Do not, and I repeat, do NOT think these guys are at all capable of handling the ball. Yes, picking it up from an unattended square has a 50% chance of success, but think about that, it's a turnover if it goes wrong, and this guy has MA4. Even if you go for it twice per turn, he will still need three turns to cross the field from the line of scrimmage to the end zone.

When choosing skills, this guy needs block first and foremost. The only instance when I might consider not taking block is to get dodge (on a double) since that means opponents will really struggle to knock this guy down even if they gang up on him. After that, just take anything that hurts your opponents, like mighty blow, tackle, frenzy, piling on etc. I would also strongly consider giving a couple of them guard fairly early on, as this will really help you to put the odds on your side on the line of scrimmage.


Hmm, bit of a trick this one, methinks. In theory at least, the orc thrower isn't that much different to the human thrower, 'cept he's a bit slower and more heavily armoured. He's got average agility and ability to both pick up the ball and pass with it. In fact, he's a perfectly pass-able (sorry, bad joke) thrower, the only drawback is there's literally no-one on the orc team I'd want to throw the ball to!

In that respect, I consider these guy much more as a ball retriever, who is then sheltered in a cage of some kind whilst the team moves up the pitch, then hands off (!) the ball to a team-mate who needs the SPP for the score.

For development, I would look solely to develop for this role, picking up the ball and carrying it (fend, side step if you can get it etc)


Well there's nothing wrong with liking the little guys, but being the size they are, carrying the ball isn't something they're really designed to do very well, and against the right skilled opponent are positively a liability. There is only one reason to include goblins on your bloodbowl team, and that is if you're also planning on taking a troll and launching them over the line of scrimmage (to be honest, with or without the ball, doesn't matter, they actually work pretty decently as missiles if you can get them to land in the right square).

If you want to take them because you like them and cos they're fun, then look at the goblin team instead, it's much more unreliable but you can launch two goblins per turn and you also have a bunch of special weapon guys who can cause absolute mayhem.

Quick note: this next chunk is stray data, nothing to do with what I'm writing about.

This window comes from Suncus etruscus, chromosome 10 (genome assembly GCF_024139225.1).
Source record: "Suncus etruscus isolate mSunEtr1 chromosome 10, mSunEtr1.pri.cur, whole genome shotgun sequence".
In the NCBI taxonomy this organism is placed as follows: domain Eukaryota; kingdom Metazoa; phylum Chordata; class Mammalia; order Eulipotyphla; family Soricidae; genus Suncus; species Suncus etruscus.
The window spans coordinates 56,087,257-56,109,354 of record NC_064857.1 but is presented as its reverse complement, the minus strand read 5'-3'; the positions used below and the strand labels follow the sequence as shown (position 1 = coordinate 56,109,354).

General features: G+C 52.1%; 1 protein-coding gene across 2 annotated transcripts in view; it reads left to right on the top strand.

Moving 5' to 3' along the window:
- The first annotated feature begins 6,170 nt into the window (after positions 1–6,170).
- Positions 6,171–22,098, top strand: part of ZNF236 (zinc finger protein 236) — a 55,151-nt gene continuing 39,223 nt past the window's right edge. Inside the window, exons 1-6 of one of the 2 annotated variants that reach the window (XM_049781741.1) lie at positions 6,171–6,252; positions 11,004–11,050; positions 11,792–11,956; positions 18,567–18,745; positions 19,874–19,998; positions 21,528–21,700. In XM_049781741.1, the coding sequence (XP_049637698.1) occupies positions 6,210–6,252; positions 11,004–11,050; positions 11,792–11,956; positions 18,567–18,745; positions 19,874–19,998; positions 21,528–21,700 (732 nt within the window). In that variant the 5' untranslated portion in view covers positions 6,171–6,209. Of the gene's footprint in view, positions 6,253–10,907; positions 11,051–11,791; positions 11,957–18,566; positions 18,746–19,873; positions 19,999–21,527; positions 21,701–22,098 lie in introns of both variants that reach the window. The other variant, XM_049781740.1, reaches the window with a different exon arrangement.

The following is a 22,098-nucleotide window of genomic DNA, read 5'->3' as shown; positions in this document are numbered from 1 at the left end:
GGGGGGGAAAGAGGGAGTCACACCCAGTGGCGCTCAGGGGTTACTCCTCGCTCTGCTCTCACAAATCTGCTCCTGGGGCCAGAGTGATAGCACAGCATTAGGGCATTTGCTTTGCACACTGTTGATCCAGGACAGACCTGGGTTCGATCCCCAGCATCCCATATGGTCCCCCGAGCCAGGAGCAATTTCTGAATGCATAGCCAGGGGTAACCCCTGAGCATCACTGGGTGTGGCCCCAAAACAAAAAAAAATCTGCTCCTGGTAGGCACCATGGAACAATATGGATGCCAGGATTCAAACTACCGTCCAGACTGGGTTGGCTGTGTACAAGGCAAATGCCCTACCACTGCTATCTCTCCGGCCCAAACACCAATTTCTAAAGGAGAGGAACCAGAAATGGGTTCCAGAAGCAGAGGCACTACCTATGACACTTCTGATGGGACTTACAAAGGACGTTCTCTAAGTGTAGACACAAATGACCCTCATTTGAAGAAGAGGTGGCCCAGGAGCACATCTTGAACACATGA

If you ever actually manage to get a goblin to skill up before they die, taking block can be fun to reduce the number of down results they'll suffer, though you're probably better off aiming for things like 'side step', 'jump up', 'sneaky git' etc


Ah the troll, one of my favourite big guys, and for one reason only - because I don't play any teams they're in. That makes it sound like I think he's a bad player, so let's qualify that, as he's not.

The troll has the most annoying of the negative big guy traits, the 'really stupid' skill, which means you have to keep  one of your other players next to him or suffer a 50% chance of him forgetting he's there to play bloodbowl and instead spend the turn picking the stray bits of goblin from between his teeth. Which brings me to his second issue - this guy also has the 'always hungry' skill, so whilst he can replicate the ogre's exploits throwing team mates, you'll fail to even attempt the throw 17% of the time, and on another roll of a 1 after that, you'll also lose forever the goblin he was supposed to throw as he eats him alive instead. And yes, you can argue that rolling two '1's in a row is very rare, but we all know that dice can be fickle!

On the plus side however, he'll have a 50% of ignoring any injury that gets through his high armour and with the standard big guy strength and the 'mighty blow' skill he's more than capable of laying down the pain on anyone that gets too close.

As with many of the more commonly seen big guys, the fact that they come with mighty blow from the start actually makes their first skill more difficult than you might imagine unless you get a double (take block). As the troll's best position however is right in the middle of the line of scrimmage, you'd probably be best advised to go with 'guard' first, then 'grab' or 'break tackle'.


So there you have it, the bludgeoning second team from the boxed game, the Orcs. 

This team really does only play reliably one way, which is to mash the opponent into the ground and then stamp on them with their dirty great hobnailed boots.

Do Not forget about where the ball is, or how it should be protected, but one of your greatest assets is your ability to get other players off the pitch, giving you free reign over how you can move the ball around. Don't play this team if you fancy pulling off any of the more elaborate moves in the bloodbowl playbook, but if you like seeing your opponents squirming on the floor then the Orcs might well be your team.

Next up...Skaven